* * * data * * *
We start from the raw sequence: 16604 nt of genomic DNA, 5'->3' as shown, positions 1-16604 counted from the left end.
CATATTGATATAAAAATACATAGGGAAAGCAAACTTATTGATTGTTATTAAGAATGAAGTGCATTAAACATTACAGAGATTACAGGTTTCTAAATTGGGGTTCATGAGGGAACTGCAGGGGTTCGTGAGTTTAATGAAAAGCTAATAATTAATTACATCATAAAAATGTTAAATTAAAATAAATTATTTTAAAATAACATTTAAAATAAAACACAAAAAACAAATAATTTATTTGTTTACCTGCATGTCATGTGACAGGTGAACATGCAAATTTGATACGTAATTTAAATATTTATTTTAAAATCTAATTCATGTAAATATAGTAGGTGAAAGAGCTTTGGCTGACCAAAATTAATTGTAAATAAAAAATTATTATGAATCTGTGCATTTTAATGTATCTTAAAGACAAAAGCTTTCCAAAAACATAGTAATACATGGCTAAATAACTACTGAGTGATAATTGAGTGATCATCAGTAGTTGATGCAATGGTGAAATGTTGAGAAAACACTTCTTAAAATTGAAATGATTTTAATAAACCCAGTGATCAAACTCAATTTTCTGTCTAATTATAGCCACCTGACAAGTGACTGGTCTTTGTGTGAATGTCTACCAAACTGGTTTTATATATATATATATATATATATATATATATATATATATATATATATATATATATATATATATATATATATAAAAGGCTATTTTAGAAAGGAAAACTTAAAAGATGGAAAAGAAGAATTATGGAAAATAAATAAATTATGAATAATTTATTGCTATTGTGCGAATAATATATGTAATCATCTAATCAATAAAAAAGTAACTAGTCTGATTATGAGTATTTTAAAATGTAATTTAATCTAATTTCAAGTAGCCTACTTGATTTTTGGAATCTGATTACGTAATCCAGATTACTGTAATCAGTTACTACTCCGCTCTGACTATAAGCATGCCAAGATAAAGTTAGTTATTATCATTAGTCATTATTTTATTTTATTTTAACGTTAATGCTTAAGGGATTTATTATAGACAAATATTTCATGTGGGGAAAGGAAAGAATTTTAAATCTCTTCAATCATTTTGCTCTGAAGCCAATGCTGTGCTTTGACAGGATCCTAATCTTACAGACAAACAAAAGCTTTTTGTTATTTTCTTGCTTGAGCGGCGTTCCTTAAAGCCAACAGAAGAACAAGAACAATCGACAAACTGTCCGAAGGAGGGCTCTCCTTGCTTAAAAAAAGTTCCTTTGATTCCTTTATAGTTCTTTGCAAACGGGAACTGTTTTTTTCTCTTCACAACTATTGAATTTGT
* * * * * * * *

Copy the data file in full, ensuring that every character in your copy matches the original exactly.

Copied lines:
We start from the raw sequence: 16604 nt of genomic DNA, 5'->3' as shown, positions 1-16604 counted from the left end.
CATATTGATATAAAAATACATAGGGAAAGCAAACTTATTGATTGTTATTAAGAATGAAGTGCATTAAACATTACAGAGATTACAGGTTTCTAAATTGGGGTTCATGAGGGAACTGCAGGGGTTCGTGAGTTTAATGAAAAGCTAATAATTAATTACATCATAAAAATGTTAAATTAAAATAAATTATTTTAAAATAACATTTAAAATAAAACACAAAAAACAAATAATTTATTTGTTTACCTGCATGTCATGTGACAGGTGAACATGCAAATTTGATACGTAATTTAAATATTTATTTTAAAATCTAATTCATGTAAATATAGTAGGTGAAAGAGCTTTGGCTGACCAAAATTAATTGTAAATAAAAAATTATTATGAATCTGTGCATTTTAATGTATCTTAAAGACAAAAGCTTTCCAAAAACATAGTAATACATGGCTAAATAACTACTGAGTGATAATTGAGTGATCATCAGTAGTTGATGCAATGGTGAAATGTTGAGAAAACACTTCTTAAAATTGAAATGATTTTAATAAACCCAGTGATCAAACTCAATTTTCTGTCTAATTATAGCCACCTGACAAGTGACTGGTCTTTGTGTGAATGTCTACCAAACTGGTTTTATATATATATATATATATATATATATATATATATATATATATATATATATATATATATATATATATATATAAAAGGCTATTTTAGAAAGGAAAACTTAAAAGATGGAAAAGAAGAATTATGGAAAATAAATAAATTATGAATAATTTATTGCTATTGTGCGAATAATATATGTAATCATCTAATCAATAAAAAAGTAACTAGTCTGATTATGAGTATTTTAAAATGTAATTTAATCTAATTTCAAGTAGCCTACTTGATTTTTGGAATCTGATTACGTAATCCAGATTACTGTAATCAGTTACTACTCCGCTCTGACTATAAGCATGCCAAGATAAAGTTAGTTATTATCATTAGTCATTATTTTATTTTATTTTAACGTTAATGCTTAAGGGATTTATTATAGACAAATATTTCATGTGGGGAAAGGAAAGAATTTTAAATCTCTTCAATCATTTTGCTCTGAAGCCAATGCTGTGCTTTGACAGGATCCTAATCTTACAGACAAACAAAAGCTTTTTGTTATTTTCTTGCTTGAGCGGCGTTCCTTAAAGCCAACAGAAGAACAAGAACAATCGACAAACTGTCCGAAGGAGGGCTCTCCTTGCTTAAAAAAAGTTCCTTTGATTCCTTTATAGTTCTTTGCAAACGGGAACTGTTTTTTTCTCTTCACAACTATTGAATTTGT